Rivastigmine has been used less often but, as with donepezil, we have seen striking effects on non-cognitive features. Patients who have failed to tolerate donepezil appear to tolerate rivastigmine at a therapeutic dose and medical comorbidity seems to be less of a problem than with donepezil, particularly in relation to chronic obstructive airways disease and asthma. However, the twice daily dosage is a problem for patients without a carer, with whom we struggle to ensure compliance even on once daily donepezil. Overall, experience of these drugs has been very positive. Sixty-two patients have been started on treatment (3:1 in favour of donepezil) and approximately one-third (for each drug) have stopped treatment because of side-effects, intercurrent illness or lack of benefit. The changes seen in the ratings parallel those reported inclinical trials, although responses vary greatly between patients (Dening & Lawton, 1998). Early and frank discussion at the start of treatment with patients and carers, with an agreed trial of treatment and discussion of the results, has ensured that we have experienced no problems with stopping the drugs if patients are not receiving any benefit from them.
The Future New drugs for Alzheimer’s disease are not cures-their effects are probably best described as modest. However, for the first time, symptomatic improvement in cognitive function in Alzheimer’s disease is possible. Fear of the cost involved was calculated speedily in people’s minds simply by multiplying the numbers of patients with dementia in the UK (800.000) by the cost of the drug per year (1000); this prompted a knee-jerk reaction against these drugs, masquerading as protection of public funds in the face of minimal clinical improvement. More pragmatic trials are needed, emphasized by the recent call for proposals from the Health Technology Assessment programme. The AD2000 trial in the West Midlands is currently underway. In practice, not everyone with dementia has Alzheimer’s disease, not everyone with Alzheimer’s disease has mild to moderate disease and even then not everyone will be suitable. Patients and their families may not even want the drugs. Improvements in patients may cause problems of their own, such as the desire to drive again as a result of improved memory and concentration. All the thoughtful clinical would ask for would be that the medication be available and be introduced in a responsible fashion using agreed clinical guidelines and subject to audit. One would seek parity with the controls and restrictions placed on other newly introduced agents for 49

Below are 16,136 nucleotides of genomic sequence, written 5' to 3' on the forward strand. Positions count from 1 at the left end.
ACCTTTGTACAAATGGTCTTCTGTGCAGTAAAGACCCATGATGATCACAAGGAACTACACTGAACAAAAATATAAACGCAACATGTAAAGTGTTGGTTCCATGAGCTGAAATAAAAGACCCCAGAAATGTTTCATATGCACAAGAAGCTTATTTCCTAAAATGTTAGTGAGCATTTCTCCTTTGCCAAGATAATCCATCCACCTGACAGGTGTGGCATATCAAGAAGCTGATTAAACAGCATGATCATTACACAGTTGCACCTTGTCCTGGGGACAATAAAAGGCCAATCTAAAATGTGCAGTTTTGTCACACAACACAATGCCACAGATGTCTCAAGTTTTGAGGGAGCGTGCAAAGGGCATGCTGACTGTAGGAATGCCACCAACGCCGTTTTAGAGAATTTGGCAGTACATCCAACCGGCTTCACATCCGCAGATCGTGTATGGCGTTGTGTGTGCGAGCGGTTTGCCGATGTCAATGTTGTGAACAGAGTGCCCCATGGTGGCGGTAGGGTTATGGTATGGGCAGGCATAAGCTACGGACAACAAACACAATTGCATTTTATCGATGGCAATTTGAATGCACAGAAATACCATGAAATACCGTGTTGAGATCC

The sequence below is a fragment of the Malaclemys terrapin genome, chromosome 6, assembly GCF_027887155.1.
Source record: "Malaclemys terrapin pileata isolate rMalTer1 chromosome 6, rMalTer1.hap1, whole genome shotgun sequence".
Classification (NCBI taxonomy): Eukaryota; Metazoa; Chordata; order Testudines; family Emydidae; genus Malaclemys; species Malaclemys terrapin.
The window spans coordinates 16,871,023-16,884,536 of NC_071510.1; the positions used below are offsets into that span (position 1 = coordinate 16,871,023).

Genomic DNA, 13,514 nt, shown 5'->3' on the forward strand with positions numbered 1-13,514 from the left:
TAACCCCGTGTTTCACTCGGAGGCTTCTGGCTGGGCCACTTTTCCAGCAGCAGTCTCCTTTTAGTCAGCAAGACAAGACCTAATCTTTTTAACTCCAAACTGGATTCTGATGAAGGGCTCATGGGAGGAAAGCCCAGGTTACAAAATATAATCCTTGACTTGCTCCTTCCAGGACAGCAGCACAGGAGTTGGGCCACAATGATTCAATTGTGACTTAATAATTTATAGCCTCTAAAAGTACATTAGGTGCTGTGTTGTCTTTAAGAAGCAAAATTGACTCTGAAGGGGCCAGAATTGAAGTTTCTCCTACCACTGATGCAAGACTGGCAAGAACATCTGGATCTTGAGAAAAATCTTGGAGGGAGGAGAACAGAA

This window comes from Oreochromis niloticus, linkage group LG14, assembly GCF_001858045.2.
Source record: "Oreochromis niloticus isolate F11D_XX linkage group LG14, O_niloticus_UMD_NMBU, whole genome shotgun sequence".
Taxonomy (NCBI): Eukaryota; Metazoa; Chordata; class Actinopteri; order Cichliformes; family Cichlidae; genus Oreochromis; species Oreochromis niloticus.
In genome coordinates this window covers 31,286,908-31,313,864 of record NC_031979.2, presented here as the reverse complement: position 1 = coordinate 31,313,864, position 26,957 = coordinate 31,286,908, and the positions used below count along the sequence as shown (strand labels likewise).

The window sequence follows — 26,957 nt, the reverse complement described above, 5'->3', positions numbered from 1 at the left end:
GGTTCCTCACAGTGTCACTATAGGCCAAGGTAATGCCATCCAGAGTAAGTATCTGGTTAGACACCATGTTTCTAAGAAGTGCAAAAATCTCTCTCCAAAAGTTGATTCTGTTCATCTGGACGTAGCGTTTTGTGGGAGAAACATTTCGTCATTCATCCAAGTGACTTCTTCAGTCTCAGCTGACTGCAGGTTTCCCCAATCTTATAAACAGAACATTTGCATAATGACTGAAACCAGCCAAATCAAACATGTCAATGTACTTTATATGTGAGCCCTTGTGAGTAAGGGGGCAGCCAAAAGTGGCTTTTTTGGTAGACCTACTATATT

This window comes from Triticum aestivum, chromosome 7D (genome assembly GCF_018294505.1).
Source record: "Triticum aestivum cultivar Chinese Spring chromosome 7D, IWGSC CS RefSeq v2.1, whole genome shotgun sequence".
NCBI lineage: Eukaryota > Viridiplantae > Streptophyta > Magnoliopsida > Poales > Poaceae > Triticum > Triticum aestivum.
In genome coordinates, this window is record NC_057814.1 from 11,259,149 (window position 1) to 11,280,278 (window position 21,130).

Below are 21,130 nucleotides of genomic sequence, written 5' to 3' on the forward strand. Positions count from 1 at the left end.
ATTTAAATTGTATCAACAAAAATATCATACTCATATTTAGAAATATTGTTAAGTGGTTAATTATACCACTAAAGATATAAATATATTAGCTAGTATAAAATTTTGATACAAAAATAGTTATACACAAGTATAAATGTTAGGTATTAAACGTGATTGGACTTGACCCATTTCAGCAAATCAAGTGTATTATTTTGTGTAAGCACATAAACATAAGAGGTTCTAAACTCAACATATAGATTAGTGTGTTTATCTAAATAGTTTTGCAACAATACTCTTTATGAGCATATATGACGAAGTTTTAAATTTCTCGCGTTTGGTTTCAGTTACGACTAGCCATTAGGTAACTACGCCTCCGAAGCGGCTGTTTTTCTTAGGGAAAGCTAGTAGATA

other conditions. The cost of the drugs may be high, but the human cost of dementia is infinitely higher.
Experimental Vaccine Shows Promise for Alzheimer's Victims Researchers have reported promising results from animal trials of an experimental vaccine against Alzheimer's disease. Researchers at Elan Pharmaceuticals, in South San Francisco, California, injected nine genetically engineered mice bred to develop Alzheimer's with a vaccine containing bits of the protein amyloid-beta to collect data. It was found the seven of the nine mice did not develop the amyloid plaques that characterize Alzheimer's and the vaccine appeared to prevent the nerve cell damage and brain inflammation typical of the disease. It was further found that administration of the vaccine appeared to reduce amyloid plaques in mice that had already developed them. Authors note that it is not yet clear exactly how the vaccine works, but speculate that it triggers the immune system to produce antibodies that attack the deposits of amyloid.